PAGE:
The Pentagon will deploy its new stealth bomber B-21 in the Pacific

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The Pentagon plans to deploy its emerging B-21 stealth bomber in the Pacific as part of a determined effort to guarantee technical superiority, maintain deterrence and, if necessary, keep potential adversaries at risk.

The plan, articulated by Acting Assistant Secretary of Defense for Indo-Pacific Security Affairs David Helvey, incorporates the integration of surveillance assets, submarines and what the Pentagon envisions as a new generation of stealth technology contained in the B-21. .

"We are making investments to make sure we maintain operational readiness and strengthen the conventional capabilities that we have that are our enduring advantage, such as submarines, the new Stealth B-21 bomber, the P-8 aircraft," Helvey told reporters on 18 of June. , according to a transcript from the Pentagon.

Helvey discussed the anticipated operation of the B-21 in the context of increasing training operations of US allies, Coordinated Strategic Policies and as a specific focus on "deterrence of actors who would seek to undermine or threaten our shared interests, "as he put it. that.

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Operating a B-21 in the Pacific, conducting patrols such as those now increasingly conducted by B-2, B-52, and B1-bs in the Pacific theater, would present a new set of intertwined complexities for potential adversaries.

The B-21 Raider - Artist's impression.

The B-21 Raider – Artist's impression.
(US Air Force)

Since the B-21 is largely a "black" program, very few details are known about its technical characteristics, however, developers have emphasized that it incorporates a new generation of stealth technology, providing the ability to maintain "any objective. , anywhere in the world … at risk. "

Scheduled to be operational for years to come, the B-21 could not come at a better time, given the rapid advances known to be taking place with Chinese ground defenses. While the Russian S-400s and emerging S-500s have long been believed to be among the most advanced and worrisome, there is now a growing consensus that China's technological progress in this area is also rapidly gaining ground.

State-of-the-art air defenses increasingly resort to faster computer processing, digital networking between separate "nodes" and multi-frequency radar technologies. A 2017 evaluation on Deagle.com of the HQ-9 specifically cites that Chinese air defenses are based in part on the US Patriot and Russian S-300 systems. The new HQ-9B is cited to be able to reach ranges of up to 300 km (186.4 miles).

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"The HQ-9 has a track terminal guidance system through missiles and proximity fuze taken from the Patriot and 'cold launch' and aerodynamics of S-300 tube-launched missiles," says the Deagle.com report.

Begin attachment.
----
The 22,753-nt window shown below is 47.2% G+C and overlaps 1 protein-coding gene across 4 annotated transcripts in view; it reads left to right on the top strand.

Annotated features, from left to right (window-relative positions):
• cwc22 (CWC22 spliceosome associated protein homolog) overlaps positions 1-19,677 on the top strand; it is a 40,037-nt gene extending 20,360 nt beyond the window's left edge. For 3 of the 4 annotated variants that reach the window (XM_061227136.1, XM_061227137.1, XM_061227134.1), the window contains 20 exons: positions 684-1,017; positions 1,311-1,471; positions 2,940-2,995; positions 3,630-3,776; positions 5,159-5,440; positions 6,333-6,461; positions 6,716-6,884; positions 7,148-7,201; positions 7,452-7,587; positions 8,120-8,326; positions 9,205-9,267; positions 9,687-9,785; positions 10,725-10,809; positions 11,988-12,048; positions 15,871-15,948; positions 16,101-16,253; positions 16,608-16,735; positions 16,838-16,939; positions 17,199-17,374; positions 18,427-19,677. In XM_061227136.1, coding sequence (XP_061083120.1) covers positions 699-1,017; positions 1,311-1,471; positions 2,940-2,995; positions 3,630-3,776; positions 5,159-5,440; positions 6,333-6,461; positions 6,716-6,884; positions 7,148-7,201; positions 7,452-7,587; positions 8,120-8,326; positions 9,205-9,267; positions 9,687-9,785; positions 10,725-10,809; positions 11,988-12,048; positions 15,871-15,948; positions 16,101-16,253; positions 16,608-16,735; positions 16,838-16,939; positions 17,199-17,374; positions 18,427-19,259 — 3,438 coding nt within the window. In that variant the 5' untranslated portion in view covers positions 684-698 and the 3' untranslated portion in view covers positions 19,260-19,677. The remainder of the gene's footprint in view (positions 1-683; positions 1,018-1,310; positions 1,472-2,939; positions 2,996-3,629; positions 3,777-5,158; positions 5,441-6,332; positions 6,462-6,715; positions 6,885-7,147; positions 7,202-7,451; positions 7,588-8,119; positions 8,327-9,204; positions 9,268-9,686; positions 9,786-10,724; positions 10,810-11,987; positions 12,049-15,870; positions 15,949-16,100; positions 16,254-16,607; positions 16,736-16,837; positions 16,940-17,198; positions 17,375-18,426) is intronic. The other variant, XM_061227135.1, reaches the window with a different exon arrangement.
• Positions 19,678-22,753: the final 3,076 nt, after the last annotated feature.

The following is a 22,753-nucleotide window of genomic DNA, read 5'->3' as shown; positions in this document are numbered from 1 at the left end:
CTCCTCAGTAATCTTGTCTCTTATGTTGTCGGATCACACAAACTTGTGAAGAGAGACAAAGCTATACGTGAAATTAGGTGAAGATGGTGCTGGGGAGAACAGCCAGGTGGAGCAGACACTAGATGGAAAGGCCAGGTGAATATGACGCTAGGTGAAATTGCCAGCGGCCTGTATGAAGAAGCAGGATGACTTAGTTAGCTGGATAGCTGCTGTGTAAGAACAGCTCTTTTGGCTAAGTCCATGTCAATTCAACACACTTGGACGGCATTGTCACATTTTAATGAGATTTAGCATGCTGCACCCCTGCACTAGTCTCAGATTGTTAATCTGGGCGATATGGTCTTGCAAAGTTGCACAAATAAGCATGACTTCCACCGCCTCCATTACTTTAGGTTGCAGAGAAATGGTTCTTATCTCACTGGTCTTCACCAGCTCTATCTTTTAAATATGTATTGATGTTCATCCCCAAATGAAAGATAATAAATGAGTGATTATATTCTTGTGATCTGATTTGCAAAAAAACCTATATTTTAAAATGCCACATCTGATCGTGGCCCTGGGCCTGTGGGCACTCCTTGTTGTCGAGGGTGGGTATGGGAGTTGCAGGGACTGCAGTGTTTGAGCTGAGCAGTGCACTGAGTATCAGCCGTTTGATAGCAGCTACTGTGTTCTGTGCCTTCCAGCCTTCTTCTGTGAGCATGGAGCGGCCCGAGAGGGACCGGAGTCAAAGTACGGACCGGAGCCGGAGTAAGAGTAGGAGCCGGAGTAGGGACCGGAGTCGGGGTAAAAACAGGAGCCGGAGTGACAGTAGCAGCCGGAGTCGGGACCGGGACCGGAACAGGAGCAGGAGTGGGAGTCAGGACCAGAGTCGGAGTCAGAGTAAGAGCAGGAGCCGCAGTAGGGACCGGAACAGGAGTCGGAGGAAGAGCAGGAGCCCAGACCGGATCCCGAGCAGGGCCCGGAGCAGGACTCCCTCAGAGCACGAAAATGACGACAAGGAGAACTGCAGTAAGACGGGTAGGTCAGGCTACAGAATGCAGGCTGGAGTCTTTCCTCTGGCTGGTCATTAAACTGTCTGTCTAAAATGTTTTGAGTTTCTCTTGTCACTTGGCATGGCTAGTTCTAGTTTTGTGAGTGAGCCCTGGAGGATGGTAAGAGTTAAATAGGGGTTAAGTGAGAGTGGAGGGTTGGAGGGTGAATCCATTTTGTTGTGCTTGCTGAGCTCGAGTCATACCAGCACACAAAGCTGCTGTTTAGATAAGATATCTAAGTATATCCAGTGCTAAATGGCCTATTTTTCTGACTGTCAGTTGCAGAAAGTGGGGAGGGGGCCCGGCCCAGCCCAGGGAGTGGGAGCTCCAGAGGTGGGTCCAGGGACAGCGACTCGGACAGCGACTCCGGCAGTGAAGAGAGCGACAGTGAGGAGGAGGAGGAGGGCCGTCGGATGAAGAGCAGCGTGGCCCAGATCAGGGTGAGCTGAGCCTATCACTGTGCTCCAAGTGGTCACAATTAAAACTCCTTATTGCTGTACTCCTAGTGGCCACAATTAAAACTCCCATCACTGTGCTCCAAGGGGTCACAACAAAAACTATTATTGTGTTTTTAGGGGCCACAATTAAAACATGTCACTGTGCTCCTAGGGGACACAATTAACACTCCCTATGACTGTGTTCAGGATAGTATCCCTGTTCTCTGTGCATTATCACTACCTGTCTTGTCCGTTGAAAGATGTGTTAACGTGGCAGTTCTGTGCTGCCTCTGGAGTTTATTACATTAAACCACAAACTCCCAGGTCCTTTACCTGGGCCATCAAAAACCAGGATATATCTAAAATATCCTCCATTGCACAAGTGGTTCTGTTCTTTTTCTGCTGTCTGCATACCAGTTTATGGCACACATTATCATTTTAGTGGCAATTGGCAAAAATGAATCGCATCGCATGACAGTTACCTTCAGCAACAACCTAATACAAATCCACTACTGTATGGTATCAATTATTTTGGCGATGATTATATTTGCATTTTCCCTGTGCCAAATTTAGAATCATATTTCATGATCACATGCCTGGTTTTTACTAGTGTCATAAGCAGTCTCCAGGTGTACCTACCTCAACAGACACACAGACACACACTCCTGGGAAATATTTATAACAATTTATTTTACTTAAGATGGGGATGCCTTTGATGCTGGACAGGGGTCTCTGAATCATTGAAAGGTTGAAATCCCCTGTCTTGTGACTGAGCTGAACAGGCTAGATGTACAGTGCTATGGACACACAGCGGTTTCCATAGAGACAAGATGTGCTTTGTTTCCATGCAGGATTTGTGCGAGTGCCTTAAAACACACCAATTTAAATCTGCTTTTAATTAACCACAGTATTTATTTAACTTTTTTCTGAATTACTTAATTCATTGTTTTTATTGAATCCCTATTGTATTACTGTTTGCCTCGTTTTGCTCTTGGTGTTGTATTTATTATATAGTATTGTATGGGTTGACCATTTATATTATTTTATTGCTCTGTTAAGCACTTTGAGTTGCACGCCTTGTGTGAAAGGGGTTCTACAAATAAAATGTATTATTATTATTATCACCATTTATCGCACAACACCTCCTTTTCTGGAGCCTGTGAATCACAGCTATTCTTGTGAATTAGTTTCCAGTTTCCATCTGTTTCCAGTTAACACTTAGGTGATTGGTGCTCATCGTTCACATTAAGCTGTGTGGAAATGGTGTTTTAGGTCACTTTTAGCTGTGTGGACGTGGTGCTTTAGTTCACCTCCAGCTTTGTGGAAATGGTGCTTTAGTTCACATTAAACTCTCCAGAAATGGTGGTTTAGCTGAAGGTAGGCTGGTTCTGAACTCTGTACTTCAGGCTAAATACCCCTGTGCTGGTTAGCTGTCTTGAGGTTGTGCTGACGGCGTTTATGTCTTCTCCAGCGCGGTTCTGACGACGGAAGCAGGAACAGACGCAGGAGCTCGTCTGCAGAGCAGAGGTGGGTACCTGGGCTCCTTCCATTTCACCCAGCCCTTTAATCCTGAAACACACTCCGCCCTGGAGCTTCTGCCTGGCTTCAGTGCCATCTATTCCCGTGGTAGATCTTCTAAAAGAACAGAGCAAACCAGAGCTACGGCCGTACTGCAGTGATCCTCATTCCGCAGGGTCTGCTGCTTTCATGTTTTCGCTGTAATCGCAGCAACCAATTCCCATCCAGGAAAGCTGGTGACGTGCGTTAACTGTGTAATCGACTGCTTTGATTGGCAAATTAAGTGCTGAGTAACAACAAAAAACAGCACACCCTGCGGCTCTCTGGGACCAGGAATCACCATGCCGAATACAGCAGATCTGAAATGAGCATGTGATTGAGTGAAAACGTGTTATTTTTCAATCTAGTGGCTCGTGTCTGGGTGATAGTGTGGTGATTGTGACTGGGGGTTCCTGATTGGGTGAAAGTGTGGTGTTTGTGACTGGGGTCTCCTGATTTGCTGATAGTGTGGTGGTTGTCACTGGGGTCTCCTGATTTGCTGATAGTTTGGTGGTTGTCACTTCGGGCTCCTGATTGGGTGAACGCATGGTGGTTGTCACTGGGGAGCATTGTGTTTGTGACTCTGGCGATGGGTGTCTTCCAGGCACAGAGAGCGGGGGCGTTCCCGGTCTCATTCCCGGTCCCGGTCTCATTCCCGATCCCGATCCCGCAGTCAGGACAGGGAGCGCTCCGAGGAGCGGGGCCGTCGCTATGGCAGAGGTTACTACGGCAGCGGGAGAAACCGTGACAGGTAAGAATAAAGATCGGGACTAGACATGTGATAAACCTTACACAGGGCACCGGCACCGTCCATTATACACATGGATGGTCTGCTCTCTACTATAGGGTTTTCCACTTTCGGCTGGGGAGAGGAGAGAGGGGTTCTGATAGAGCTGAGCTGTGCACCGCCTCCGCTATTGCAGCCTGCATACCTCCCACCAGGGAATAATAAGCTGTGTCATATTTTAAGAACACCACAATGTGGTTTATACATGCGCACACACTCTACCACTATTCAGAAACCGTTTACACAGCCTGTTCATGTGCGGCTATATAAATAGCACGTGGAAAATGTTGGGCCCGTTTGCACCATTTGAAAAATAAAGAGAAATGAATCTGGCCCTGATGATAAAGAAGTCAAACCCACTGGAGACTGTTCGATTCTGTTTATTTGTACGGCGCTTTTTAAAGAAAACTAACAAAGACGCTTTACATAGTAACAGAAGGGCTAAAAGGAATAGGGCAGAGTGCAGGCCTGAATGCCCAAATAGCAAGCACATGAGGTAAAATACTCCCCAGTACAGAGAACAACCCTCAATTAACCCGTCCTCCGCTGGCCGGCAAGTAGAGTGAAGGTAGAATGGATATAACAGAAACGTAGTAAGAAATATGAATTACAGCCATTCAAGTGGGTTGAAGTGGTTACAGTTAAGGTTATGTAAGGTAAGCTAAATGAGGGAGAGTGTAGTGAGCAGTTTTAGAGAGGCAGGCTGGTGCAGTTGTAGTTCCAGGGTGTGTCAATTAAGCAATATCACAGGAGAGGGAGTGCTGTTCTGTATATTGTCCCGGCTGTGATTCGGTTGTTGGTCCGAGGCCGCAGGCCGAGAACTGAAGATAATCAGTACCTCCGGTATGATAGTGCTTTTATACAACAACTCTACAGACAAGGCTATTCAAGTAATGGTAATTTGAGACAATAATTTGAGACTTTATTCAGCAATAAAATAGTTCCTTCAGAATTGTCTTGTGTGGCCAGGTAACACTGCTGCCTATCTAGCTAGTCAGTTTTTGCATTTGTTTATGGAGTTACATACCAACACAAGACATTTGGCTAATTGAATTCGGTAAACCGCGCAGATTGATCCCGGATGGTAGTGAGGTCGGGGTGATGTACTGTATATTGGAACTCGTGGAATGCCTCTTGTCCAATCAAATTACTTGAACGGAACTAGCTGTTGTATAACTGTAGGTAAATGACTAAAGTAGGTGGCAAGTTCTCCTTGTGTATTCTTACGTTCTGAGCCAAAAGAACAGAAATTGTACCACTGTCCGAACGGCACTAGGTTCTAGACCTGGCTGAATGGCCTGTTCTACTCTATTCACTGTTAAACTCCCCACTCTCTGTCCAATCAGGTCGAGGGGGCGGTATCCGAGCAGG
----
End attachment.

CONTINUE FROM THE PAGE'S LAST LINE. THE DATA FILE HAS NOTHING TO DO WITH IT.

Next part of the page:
Despite the technological progress of air defenses, retired Lt. Gen. David Deptula, dean of the Mitchell Institute for Aerospace Studies, maintains a "stealth imperative," explaining that the most advanced stealth bombers will remain very difficult to hit.

"Even if a radar can detect, it now has to track, and when you transfer that data to activate it, you will have to fire a missile using a radar much smaller than the one used for detection. Also, the interceptor weapon meltdown may be affected by low observability technology, ”Deptula told The National Interest in an interview last year. "Bistatic radar can help detect low-observation aircraft. However, intercepting a stealthy aircraft requires transferring detection from a large acquisition radar to a much smaller intercepting radar, either on an aircraft or on a missile that can track, or maintain a & # 39; lock & # 39 ; continuous low-observation aircraft.

Image B-21 published by USAF shows a design that does not use vertical flight control surfaces such as tails. With no vertical surfaces to reflect radar from the sides, the new bomber will have an RCS (radar cross section) that reduces returns not only from the front and rear, but also from the sides, making detection from any angle is challenging, writes the Mitchell Institute. .

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On the subject of RCS, an interesting essay called "Radar and Laser Cross Section Engineering" by Aerospace Research Central cites the emergence of new coating technologies, including "radar absorbent materials and artificial metamaterials." (Text written by David Jenn, author of the Naval Graduate School).

New IR reduction or thermal signature methods are connected to engine and exhaust placement. Engines configured internally, along with exhaust pipes on top of an aircraft, can greatly reduce an aircraft's heat emissions, like the structure of today's B-2, the trial authors say.

All of these emerging technical factors continue to inform a growing consensus on future war threats: that the B-21 is possibly the only platform that will be able to penetrate certain enemy weapons and advanced air defenses in the coming decades.

– Kris Osborn is the managing editor of Warrior Maven and defense editor of The National Interest –

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